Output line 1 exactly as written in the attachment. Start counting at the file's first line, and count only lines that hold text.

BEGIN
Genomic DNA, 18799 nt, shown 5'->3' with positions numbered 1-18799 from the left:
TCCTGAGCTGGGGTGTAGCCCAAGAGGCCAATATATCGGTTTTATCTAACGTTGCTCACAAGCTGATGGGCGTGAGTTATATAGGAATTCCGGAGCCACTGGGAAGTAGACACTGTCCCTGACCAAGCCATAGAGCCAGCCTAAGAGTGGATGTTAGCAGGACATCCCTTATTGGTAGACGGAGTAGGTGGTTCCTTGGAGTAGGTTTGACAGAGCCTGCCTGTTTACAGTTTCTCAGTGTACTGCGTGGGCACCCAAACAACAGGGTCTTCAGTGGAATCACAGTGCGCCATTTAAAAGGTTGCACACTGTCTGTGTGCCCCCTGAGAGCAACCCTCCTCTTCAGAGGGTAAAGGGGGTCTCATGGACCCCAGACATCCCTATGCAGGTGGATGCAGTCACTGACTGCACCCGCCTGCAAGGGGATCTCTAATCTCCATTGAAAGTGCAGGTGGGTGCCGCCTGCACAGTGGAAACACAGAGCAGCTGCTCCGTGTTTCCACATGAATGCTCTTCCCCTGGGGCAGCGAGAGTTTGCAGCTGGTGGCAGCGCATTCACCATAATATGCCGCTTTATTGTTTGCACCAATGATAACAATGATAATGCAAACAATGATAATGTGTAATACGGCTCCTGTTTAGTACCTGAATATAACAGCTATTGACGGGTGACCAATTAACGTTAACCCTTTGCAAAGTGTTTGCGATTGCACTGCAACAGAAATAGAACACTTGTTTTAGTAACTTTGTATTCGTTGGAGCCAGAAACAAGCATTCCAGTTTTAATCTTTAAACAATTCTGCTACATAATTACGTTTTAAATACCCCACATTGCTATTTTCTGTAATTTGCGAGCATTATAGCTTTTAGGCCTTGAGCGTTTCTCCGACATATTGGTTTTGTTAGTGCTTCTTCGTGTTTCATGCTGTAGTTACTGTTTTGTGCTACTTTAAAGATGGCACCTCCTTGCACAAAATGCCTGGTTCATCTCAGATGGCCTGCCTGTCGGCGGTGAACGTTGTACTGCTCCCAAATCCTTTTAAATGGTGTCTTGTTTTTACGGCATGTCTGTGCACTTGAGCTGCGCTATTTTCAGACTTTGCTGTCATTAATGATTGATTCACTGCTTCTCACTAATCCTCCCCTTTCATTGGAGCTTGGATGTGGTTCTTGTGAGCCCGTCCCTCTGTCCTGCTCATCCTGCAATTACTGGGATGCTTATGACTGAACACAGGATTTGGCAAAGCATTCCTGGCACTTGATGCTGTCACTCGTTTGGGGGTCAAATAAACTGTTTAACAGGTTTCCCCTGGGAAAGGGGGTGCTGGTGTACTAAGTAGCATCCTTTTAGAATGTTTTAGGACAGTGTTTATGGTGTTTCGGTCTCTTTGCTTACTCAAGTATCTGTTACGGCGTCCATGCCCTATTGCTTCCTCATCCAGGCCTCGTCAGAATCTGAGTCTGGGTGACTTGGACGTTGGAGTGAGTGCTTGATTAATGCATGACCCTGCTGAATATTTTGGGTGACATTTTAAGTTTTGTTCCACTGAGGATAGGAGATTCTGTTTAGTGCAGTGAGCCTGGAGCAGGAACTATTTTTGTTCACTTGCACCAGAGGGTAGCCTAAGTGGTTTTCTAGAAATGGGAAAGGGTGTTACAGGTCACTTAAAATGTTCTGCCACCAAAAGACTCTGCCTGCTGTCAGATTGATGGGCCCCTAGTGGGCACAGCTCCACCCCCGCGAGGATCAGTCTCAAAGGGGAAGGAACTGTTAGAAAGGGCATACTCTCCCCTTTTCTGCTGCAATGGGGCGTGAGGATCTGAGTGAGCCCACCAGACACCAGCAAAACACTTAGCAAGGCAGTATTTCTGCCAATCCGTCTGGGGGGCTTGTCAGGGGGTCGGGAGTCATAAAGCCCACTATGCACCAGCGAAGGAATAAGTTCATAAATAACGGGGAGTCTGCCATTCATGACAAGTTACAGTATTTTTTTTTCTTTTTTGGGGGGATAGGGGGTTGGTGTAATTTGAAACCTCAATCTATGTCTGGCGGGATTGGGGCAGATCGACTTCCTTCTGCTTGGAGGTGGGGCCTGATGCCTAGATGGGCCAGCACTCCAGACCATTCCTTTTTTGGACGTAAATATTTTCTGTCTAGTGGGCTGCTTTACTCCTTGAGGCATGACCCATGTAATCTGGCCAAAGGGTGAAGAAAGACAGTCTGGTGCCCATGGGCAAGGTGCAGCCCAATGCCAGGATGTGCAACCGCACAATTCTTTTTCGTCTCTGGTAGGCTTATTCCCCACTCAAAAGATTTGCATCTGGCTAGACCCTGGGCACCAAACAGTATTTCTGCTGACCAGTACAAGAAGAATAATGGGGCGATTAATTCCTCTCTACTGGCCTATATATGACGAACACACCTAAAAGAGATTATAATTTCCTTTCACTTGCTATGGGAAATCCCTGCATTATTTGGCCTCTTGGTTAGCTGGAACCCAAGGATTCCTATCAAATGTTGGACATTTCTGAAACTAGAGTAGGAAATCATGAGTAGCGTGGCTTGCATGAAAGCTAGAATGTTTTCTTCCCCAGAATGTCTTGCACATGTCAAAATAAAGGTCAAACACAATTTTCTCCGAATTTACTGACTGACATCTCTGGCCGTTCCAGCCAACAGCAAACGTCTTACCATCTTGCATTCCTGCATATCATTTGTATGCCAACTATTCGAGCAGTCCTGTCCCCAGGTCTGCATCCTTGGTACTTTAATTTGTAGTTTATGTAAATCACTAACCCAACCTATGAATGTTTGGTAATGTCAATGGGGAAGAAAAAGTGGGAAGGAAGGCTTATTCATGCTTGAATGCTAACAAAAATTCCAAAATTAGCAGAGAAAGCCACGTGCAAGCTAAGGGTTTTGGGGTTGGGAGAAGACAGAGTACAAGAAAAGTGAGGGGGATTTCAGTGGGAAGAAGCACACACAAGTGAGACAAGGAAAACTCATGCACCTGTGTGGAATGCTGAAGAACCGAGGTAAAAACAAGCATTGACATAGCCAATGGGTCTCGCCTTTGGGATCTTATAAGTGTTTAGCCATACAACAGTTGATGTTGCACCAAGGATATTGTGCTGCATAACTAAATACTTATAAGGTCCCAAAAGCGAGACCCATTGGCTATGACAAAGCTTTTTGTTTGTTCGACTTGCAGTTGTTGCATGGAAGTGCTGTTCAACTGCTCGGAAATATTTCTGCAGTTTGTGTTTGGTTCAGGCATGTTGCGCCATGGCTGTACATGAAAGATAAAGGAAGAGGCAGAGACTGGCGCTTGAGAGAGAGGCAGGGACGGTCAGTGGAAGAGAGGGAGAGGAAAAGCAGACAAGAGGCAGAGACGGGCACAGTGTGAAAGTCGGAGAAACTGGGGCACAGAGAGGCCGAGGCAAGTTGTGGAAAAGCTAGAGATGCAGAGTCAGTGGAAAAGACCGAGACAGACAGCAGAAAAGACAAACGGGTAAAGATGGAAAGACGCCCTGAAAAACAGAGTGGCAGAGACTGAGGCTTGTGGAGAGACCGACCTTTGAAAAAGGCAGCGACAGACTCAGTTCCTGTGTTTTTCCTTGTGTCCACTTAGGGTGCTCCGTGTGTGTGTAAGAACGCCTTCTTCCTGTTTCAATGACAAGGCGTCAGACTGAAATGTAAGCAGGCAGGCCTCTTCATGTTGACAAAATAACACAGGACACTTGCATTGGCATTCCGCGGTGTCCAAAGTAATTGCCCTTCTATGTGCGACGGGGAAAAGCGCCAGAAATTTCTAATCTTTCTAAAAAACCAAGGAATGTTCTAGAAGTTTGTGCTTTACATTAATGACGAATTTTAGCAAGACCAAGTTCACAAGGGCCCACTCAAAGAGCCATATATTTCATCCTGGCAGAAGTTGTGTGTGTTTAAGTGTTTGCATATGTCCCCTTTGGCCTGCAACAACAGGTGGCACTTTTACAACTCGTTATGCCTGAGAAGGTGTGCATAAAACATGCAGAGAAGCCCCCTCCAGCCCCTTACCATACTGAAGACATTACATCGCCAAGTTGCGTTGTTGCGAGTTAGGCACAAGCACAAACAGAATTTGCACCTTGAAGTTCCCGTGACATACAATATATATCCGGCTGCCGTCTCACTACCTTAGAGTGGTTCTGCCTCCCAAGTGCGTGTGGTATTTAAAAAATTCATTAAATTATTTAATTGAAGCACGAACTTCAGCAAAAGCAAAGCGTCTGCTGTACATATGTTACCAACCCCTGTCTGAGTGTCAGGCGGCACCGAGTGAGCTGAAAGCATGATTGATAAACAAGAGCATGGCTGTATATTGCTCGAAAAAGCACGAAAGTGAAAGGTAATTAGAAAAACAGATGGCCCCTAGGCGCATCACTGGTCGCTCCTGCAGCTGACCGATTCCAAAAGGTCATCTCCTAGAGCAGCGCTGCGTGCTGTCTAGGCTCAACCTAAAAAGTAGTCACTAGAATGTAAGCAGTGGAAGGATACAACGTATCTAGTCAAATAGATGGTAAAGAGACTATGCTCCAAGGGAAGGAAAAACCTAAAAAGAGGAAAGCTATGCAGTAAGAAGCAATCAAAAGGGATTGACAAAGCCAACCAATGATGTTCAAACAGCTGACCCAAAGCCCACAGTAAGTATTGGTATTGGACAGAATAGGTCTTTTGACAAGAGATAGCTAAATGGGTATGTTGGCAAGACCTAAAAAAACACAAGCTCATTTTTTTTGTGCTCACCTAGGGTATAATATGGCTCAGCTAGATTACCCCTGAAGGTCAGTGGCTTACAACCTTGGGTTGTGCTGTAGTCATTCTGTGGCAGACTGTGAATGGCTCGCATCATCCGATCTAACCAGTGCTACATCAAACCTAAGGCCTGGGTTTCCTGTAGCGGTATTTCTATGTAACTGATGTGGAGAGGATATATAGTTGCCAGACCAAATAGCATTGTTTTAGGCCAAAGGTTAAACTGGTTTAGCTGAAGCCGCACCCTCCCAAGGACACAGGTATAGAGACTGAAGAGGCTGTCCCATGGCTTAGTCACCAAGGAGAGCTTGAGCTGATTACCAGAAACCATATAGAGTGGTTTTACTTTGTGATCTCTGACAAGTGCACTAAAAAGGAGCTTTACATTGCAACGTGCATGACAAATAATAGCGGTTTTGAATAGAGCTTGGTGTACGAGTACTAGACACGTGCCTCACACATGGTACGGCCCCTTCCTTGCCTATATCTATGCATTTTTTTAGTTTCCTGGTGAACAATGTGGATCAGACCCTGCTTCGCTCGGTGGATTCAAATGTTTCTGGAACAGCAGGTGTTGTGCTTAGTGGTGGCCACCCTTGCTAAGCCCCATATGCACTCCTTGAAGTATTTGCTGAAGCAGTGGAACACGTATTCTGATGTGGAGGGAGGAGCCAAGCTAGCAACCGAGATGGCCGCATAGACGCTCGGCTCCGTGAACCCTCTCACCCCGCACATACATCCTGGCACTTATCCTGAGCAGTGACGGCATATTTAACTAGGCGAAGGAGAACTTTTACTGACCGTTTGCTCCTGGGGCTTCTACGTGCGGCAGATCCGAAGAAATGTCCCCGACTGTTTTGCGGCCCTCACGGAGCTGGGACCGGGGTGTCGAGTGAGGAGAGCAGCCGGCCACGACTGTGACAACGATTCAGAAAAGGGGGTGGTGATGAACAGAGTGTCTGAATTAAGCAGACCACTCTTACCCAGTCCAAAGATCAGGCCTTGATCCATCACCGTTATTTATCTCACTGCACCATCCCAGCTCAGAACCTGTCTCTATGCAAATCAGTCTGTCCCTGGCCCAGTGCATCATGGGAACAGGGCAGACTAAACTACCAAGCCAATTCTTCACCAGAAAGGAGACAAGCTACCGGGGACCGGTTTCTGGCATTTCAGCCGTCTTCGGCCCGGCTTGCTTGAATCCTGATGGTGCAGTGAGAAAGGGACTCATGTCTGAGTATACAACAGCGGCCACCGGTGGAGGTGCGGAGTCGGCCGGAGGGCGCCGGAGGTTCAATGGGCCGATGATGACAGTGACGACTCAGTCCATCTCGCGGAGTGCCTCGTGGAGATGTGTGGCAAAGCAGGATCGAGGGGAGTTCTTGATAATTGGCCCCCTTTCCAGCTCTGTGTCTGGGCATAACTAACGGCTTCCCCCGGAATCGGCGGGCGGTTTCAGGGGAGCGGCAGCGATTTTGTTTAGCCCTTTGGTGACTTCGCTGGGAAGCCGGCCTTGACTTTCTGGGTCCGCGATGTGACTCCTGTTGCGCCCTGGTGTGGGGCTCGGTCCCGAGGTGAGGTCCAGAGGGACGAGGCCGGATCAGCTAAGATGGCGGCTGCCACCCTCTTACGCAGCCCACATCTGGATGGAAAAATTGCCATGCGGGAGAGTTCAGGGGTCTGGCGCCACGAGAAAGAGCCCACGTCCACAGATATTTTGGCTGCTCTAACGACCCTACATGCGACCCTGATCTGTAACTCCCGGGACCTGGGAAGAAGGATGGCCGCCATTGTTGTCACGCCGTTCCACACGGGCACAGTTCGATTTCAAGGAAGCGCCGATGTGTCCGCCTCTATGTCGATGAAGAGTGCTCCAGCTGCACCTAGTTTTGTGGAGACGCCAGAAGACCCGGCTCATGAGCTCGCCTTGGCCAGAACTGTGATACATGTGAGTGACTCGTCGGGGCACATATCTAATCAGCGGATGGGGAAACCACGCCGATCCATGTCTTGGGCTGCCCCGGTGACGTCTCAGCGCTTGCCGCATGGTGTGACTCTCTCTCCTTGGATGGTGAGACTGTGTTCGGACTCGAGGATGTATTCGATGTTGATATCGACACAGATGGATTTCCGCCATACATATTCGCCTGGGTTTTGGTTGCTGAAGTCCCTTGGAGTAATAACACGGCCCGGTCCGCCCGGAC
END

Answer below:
Genomic DNA, 18799 nt, shown 5'->3' with positions numbered 1-18799 from the left: